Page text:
This action is based on the note and mortgage originally guaranteed by the Government under the provisions of federal housing law. The note was assigned to Metropolitan Life Insurance Company and upon defendants' default, assigned to the Government under the provisions of the guaranty agreement. No fraud is asserted with respect to the execution and delivery of the note and mortgage upon which this action is based. Defendants received the full proceeds of the loan. The fraud asserted is that the Government made negligent misrepresentations on the feasibility and the final success of the contemplated apartment and the medical center complex. Such is not a defense to the foreclosure action but at most a claim defendants could assert by way of counterclaim.1
The counterclaim is based upon tort. The Government has waived its immunity by statute with respect to certain types of tort claims. 28 U.S.C.A. Sec. 2680(h) lists specific torts with respect to which immunity is not waived. Section 2680(h) reads:
"The provisions of this chapter and section 1346(b) of this title shall not apply to-
* * *
(h) Any claim arising out of assault, battery, false imprisonment, false arrest, malicious prosecution, abuse of process, libel, slander, misrepresentation, deceit, or interference with contract rights."
Section 2680 specifically bars actions against the Government based on misrepresentation or deceit. The Supreme Court in United States v. Neustadt, 366 U.S. 696, 711, 81 S.Ct. 1294, 1302, 6 L.Ed.2d 614, resolved the conflict existing between the Courts of Appeal on whether negligent misrepresentation is barred by the Sec. 2680 misrepresentation and deceit exceptions, holding that a claim based on misrepresentation is a claim "'arising out of . . . misrepresentation,' within the meaning of Sec. 2680(h)," which precludes recovery on claims arising out of negligent misrepresentation. In so doing, the Court followed the reasoning and interpretation of numerous Courts of Appeal cases cited at p. 703 of 366 U.S., 81 S.Ct. 1294. The misrepresentation relied upon in Neustadt was an inaccurate FHA inspection and appraisal which had induced the purchaser to pay more for the property than its fair market value.
Additionally, the Court in Neustadt as a result of its examination of the legislative history of the FHA act points out that the function of FHA appraisers is to protect the Government, the Court stating:
"But at the same time, it was repeatedly emphasized that the primary and predominant objective of the appraisal system was the 'protection of the Government and its insurance funds'; that the mortgage insurance program was not designed to insure anything other than the repayment of loans made by lender-mortgagees; and that 'there is no legal relationship between the FHA and the individual mortgagor.' Never once was it even intimated that, by an FHA appraisal, the Government would, in any sense, represent or guarantee to the purchaser that he was receiving a certain value for his money." 366 U.S. 696, 709, 81 S.Ct. 1294, 1301.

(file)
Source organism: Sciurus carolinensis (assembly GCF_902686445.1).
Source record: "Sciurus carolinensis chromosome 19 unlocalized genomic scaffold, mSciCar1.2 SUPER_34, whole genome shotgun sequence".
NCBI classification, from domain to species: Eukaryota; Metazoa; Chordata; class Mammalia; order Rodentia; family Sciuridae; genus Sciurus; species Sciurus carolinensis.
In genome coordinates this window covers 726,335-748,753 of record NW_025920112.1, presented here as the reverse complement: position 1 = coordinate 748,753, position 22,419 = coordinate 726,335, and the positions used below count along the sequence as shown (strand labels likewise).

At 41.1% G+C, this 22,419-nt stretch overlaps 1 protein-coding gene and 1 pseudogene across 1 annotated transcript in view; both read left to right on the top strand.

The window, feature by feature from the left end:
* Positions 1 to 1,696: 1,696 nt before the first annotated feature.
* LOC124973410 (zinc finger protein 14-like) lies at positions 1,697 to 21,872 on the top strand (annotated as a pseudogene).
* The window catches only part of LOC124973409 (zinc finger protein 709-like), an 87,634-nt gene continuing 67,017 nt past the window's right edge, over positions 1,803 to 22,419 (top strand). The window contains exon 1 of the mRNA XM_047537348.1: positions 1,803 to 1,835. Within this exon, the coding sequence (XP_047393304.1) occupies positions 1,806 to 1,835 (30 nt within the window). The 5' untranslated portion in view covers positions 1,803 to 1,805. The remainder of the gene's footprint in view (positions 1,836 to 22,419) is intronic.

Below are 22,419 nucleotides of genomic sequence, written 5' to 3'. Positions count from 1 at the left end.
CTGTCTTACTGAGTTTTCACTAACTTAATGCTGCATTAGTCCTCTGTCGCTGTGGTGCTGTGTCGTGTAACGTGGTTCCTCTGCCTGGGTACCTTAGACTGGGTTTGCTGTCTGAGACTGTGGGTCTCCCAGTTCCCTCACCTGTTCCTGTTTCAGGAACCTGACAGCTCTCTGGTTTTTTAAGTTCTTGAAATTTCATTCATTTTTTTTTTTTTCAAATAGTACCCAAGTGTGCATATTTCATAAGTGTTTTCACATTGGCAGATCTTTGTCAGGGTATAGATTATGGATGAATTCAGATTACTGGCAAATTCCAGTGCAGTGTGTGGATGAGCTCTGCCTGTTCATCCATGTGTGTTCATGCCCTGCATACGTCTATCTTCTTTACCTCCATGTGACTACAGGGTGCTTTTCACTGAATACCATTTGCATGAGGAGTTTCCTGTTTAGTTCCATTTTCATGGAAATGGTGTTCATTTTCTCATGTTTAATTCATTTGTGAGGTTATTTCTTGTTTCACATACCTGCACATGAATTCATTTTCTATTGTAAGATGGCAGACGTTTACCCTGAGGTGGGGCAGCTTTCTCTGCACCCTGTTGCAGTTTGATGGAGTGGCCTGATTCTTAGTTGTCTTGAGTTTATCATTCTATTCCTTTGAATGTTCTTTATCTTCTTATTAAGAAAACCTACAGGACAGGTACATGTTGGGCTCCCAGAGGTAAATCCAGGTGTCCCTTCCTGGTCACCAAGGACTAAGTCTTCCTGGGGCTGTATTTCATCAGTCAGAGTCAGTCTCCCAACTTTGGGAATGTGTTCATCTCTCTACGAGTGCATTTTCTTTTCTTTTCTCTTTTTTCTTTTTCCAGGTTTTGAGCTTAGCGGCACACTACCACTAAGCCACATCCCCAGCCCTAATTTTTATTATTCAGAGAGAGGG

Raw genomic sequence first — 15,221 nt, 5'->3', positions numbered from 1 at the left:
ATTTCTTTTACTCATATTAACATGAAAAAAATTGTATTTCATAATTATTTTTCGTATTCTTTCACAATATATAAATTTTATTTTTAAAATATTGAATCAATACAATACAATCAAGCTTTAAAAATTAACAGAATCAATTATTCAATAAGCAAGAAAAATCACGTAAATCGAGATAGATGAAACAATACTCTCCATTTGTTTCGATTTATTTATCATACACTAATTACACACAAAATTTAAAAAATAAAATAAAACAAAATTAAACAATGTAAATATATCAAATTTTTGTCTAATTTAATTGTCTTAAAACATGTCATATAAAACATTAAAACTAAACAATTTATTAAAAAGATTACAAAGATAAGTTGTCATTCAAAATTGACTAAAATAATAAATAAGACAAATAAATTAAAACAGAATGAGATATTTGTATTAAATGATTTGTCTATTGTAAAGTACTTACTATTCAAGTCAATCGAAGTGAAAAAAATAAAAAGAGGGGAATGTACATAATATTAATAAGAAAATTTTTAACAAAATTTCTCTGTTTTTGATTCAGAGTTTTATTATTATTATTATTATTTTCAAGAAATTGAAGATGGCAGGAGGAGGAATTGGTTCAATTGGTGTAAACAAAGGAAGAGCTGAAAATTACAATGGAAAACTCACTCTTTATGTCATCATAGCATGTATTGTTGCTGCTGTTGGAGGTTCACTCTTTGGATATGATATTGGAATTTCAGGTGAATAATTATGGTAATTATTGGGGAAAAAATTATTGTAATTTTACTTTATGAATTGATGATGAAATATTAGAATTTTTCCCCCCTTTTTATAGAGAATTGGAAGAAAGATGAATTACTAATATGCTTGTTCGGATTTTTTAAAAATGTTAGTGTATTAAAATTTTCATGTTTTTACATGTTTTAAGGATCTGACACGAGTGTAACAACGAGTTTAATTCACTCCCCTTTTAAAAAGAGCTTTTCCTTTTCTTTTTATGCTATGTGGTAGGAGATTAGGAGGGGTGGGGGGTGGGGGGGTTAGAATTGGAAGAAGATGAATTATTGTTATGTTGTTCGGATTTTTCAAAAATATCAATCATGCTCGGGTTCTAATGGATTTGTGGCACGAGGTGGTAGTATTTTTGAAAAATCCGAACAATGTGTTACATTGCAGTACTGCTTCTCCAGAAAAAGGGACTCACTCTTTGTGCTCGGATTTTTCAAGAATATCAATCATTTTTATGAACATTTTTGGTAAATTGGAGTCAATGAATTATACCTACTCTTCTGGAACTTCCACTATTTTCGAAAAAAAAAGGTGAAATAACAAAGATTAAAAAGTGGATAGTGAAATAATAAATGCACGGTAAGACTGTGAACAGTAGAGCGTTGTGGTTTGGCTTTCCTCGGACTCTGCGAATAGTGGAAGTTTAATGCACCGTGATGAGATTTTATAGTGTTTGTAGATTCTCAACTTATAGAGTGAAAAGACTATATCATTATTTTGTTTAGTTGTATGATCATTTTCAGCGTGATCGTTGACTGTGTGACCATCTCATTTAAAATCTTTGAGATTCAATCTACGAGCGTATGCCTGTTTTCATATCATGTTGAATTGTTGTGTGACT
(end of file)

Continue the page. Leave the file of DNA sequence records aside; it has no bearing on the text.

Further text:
To like effect, see United States v. Thompson, E.D.Ark., 293 F.Supp. 1307, 1312, aff'd, 8 Cir., 408 F.2d 1075; United States v. Sherman Gardens Co., D.C. Nev., 298 F.Supp. 1332.
Similarly here, the feasibility survey was made for the benefit of FHA to satisfy it in the exercise of its discretion with respect to the guarantee of loans.
The fact that the counterclaims are authorized by the Federal Rules of Civil Procedure does not establish the right of the court to entertain a counterclaim violative of the sovereign immunity doctrine. Rule 13(d) specifically provides:
"(d) Counterclaim Against the United States. These rules shall not be construed to enlarge beyond the limits now fixed by law the right to assert counterclaims or to claim credits against the United States or an officer or agency thereof."
We hold that the trial court correctly determined that no genuine issue of material fact exists and that summary judgment of foreclosure was properly granted.
Defendants' contention that the FHA acted in a fiduciary capacity in its dealing with the defendants lacks merit.
Defendants' appeal from the order confirming the sale is taken only for the purpose of protecting them if they prevail in their attack upon the validity of the foreclosure judgment. No legal infirmity in the confirmation order has been shown.
The judgments appealed from are affirmed.
Senior Circuit Judge, Tenth Crcuit, sitting by designation
We have serious doubt whether the defendants have by their claim of negligent misrepresentation asserted a claim against the Government based on actionable fraud but have determined that it is not necessary to reach this issue to decide the case. Consequently, we express no view on the merits of the fraud claim